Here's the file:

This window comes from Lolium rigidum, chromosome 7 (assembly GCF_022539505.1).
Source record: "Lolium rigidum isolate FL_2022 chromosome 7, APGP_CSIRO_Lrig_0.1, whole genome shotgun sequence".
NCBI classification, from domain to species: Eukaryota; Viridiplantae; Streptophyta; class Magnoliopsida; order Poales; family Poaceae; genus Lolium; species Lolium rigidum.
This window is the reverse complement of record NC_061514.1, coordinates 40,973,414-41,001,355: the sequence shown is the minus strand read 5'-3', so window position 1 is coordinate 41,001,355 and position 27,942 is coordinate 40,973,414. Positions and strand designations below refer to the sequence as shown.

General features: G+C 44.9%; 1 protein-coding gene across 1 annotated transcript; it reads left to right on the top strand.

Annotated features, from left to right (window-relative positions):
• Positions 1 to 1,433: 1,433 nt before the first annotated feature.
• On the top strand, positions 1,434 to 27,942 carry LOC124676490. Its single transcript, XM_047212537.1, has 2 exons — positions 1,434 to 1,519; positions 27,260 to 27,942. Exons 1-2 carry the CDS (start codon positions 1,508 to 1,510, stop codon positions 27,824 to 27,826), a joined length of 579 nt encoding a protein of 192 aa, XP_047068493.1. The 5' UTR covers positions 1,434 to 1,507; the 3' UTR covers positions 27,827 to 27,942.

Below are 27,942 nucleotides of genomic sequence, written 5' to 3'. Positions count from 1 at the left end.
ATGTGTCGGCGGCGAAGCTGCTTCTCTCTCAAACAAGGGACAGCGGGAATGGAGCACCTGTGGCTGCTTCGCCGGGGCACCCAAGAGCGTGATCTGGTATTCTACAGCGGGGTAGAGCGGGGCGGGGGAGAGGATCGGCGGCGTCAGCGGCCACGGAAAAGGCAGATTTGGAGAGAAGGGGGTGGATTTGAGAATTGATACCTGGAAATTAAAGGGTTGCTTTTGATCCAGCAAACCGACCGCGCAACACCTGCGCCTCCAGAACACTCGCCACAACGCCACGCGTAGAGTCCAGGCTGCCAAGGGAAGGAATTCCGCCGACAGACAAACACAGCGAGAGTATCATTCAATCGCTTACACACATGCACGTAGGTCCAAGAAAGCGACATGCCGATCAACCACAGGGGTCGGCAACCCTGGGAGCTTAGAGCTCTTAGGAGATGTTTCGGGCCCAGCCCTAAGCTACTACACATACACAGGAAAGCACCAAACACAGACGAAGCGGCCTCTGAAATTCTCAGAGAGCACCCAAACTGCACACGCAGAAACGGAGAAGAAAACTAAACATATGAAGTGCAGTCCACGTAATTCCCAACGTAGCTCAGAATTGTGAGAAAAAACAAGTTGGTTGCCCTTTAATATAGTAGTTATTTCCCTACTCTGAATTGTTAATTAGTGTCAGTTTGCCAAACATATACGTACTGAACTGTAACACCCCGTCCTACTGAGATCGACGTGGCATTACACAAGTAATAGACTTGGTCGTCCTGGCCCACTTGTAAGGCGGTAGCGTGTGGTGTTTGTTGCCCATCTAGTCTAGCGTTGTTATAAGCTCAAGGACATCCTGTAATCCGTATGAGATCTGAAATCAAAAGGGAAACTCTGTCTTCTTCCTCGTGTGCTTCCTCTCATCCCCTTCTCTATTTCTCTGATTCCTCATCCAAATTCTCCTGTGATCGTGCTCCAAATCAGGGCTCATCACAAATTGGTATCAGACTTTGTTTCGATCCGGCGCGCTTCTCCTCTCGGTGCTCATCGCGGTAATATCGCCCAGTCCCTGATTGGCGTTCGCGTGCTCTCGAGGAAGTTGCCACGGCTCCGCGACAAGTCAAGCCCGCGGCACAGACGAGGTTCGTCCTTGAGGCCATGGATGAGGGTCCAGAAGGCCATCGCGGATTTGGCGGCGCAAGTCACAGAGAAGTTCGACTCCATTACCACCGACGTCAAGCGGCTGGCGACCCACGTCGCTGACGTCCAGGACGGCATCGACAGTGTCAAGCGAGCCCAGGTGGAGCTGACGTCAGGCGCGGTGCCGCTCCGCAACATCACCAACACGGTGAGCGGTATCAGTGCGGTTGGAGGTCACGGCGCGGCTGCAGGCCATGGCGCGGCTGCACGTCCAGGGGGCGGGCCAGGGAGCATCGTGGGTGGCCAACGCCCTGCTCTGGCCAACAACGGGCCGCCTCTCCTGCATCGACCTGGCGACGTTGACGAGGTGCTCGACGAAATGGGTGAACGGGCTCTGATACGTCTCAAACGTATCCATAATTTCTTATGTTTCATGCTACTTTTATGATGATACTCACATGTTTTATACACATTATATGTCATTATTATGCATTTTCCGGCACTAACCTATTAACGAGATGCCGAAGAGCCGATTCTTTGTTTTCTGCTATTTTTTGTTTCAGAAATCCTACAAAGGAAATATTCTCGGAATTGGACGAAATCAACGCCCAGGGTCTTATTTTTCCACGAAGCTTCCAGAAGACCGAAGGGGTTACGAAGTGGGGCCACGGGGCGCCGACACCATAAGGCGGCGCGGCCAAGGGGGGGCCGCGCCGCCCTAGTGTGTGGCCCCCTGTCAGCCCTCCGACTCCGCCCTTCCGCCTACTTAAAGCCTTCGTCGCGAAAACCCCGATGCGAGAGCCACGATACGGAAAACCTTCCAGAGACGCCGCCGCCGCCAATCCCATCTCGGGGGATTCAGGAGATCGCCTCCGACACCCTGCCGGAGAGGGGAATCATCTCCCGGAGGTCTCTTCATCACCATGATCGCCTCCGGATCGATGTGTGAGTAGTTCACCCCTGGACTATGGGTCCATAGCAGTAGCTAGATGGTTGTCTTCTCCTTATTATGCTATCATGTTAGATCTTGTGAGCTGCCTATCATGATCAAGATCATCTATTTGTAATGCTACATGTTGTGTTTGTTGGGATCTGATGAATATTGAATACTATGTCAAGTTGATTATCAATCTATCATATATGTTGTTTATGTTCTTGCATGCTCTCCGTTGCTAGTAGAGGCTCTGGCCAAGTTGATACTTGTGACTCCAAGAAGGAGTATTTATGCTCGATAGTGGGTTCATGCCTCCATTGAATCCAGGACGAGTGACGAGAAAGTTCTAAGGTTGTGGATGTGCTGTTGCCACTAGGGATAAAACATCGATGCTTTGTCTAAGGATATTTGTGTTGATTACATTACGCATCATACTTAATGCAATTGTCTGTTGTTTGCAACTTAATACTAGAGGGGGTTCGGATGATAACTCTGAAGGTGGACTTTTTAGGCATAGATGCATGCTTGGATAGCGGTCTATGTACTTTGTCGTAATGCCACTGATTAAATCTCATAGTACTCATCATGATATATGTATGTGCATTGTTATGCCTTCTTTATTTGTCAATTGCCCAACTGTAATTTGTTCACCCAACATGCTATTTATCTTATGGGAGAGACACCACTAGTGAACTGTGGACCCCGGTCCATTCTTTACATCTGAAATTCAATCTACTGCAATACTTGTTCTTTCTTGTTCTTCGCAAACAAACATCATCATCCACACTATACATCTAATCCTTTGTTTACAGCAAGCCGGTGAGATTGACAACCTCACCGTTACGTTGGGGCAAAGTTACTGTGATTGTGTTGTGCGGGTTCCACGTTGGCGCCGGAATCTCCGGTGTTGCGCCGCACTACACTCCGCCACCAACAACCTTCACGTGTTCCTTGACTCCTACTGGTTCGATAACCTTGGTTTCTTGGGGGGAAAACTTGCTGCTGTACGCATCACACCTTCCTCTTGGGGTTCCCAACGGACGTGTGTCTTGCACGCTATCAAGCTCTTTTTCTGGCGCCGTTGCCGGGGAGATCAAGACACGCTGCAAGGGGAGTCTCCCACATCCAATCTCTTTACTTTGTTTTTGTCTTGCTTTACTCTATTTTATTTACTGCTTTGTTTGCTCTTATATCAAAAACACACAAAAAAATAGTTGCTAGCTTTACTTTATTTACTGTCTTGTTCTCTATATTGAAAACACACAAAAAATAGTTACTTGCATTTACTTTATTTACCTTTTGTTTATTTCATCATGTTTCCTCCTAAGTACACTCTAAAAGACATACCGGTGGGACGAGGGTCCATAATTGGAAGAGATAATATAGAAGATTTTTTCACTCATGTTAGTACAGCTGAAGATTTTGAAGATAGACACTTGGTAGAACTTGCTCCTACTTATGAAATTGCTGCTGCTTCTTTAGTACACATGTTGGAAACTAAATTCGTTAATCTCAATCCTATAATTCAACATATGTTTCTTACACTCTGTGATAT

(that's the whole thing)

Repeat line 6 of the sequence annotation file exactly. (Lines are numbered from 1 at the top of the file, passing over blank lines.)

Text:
Annotated features, from left to right (window-relative positions):